Saturday, February 19, 2011

the Police - Outlandos d'Amour

Welcome to another "Seventies Saturday", music lovers.

Outlandos d'Amour is the November 2nd, 1978, debut album of the Police. The trio of British rockers is made up of Sting (bass, vocals and harmonica), Stewart Copeland (drums), and Andy Summers (guitar). This Platinum selling album charted at number 23 on the US Billboard Hot 200, number 22 in Canada, number 15 in Australia, number 6 in New Zealand and the UK, and number 2 in France and the Netherlands. It holds the number 434 position on Rolling Stone's "Top 500 Albums of All-Time" list.

Side one begins with "Next To You", a song very much in a punk vein.

"So Lonely" is next with a bit of a reggae beat to it. Released as the third single, it charted at number 10 in France, number 7 in Ireland and number 6 in the UK.

"Roxanne", one of the Police's best known songs (it is number 388 on Rolling Stone's "Top 500 Songs of All-Time" list), is all about a red-light district prostitute. Such postive subject matter for a rock song, eh? But, admit it, you sing along with it every time you hear it. I know I do. As the first single, it charted at number 32 on the US Billboard Hot 100, number 31 in Canada, number 22 in Ireland, number 21 in the Netherlands, number 12 in the UK and number 8 in France.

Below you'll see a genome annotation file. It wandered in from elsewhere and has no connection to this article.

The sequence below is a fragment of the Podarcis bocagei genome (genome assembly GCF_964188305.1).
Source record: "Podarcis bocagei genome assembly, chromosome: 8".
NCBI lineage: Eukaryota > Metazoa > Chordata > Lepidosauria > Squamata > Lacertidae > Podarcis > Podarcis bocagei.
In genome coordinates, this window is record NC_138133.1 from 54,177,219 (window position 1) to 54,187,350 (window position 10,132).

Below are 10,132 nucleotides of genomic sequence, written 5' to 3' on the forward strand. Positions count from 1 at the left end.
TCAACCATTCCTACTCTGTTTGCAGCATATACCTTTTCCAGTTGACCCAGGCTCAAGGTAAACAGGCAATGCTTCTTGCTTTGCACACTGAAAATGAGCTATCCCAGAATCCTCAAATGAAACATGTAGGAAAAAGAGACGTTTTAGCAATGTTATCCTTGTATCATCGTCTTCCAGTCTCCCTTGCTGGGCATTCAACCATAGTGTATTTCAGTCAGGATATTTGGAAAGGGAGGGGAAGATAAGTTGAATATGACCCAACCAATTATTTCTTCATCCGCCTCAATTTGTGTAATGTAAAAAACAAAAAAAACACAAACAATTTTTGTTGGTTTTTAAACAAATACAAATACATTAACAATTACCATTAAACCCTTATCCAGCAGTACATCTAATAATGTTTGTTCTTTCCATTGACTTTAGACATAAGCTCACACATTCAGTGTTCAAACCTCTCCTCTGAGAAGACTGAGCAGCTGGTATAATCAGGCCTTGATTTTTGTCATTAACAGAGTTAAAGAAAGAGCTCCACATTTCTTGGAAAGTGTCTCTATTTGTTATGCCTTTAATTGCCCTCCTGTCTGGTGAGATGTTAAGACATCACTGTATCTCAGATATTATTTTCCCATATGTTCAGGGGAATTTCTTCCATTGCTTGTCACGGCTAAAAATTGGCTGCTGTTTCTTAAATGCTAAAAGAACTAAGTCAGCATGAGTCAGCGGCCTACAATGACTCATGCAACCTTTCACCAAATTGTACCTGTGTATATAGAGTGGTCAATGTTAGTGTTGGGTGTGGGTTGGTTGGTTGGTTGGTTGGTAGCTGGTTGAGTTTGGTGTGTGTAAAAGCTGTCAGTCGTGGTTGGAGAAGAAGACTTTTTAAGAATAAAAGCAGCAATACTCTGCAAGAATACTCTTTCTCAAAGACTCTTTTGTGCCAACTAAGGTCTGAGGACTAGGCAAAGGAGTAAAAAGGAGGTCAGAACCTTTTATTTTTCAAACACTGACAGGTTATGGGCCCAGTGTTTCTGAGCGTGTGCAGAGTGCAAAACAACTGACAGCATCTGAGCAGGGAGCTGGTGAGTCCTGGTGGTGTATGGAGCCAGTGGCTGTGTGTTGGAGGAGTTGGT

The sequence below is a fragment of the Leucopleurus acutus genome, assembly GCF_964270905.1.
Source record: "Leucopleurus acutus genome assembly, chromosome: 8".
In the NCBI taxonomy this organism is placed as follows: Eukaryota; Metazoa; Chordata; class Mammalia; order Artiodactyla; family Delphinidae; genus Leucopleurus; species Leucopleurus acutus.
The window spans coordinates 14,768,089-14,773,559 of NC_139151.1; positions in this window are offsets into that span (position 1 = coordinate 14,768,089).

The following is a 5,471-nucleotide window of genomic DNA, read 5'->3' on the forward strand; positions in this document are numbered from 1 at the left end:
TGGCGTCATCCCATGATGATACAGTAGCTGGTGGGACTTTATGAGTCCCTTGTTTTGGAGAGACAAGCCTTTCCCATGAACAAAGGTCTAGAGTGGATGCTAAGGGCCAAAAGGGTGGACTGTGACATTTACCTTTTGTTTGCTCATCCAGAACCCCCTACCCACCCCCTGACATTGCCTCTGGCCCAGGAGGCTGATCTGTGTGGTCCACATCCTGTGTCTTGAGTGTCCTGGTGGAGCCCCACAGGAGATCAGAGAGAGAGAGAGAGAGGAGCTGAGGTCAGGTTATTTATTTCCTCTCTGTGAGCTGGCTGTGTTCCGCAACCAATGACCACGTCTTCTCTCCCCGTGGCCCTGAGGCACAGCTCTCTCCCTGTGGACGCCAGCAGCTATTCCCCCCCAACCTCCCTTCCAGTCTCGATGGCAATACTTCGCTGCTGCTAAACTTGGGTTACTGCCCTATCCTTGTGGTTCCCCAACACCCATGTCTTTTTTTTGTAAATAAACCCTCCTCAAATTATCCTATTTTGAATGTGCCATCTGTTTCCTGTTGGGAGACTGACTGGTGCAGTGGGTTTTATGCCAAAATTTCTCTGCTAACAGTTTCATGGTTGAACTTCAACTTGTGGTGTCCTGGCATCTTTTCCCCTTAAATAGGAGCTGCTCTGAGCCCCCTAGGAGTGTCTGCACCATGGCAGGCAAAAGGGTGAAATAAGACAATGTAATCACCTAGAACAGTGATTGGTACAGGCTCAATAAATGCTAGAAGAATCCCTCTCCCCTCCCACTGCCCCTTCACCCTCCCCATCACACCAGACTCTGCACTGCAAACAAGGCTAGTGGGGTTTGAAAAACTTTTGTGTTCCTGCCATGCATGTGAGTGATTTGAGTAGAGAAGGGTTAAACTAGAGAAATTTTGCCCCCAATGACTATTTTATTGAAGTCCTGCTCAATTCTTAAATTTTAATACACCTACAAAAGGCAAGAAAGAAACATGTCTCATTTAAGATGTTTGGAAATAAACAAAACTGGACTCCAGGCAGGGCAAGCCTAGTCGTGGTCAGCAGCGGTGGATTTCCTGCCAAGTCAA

"Hole In My Life" dips back into the reggae beat, again touching upon the subject matter of loneliness. Hmmm, I see a theme here. These guys needed to get out more, eh?

"Peanuts" ends the first side with a more peppy-sounding tune that again goes to that punk vein. Sting barks the song's title like someone at a carnival trying to sell a salty treat.

Side two of the original LP kicks off with "Can't Stand Losing You", a song about love lost. As the second single, it went to number 7 in Ireland and France, and number 2 in the UK. The lyrics and music work very well with this one, getting it caught in your head.

That theme continues in the next track, "Truth Hits Everybody". But the tempo is different, keeping the album from getting boring and too-same-sounding.

"Born In the 50's" is a generational song where Sting and Copeland comment on things related to them and others their age.

"Be My Girl - Sally" features Andy Summers on lead vocals, in a song he penned about a blowup doll. It is more like a poetry reading really, an odd ode if you will.

The album ends with the mostly instumental "Masoko Tanga". The "lyrics" are mostly gibberish with the occasional recognizable words or phrases.

What I personally take away from this debut album is clearly this was a band with varying different musical ideas. They have a lot of tastes they like to draw from - rock, punk, reggae, jazz, etc. It was sort of a buffet if you will, and certainly with a different spin that what was typcially going on in music at the time (disco, arena rock, etc.). This was a nice omen of things to come - from a band that would put out some great music together in the short time they were a group.

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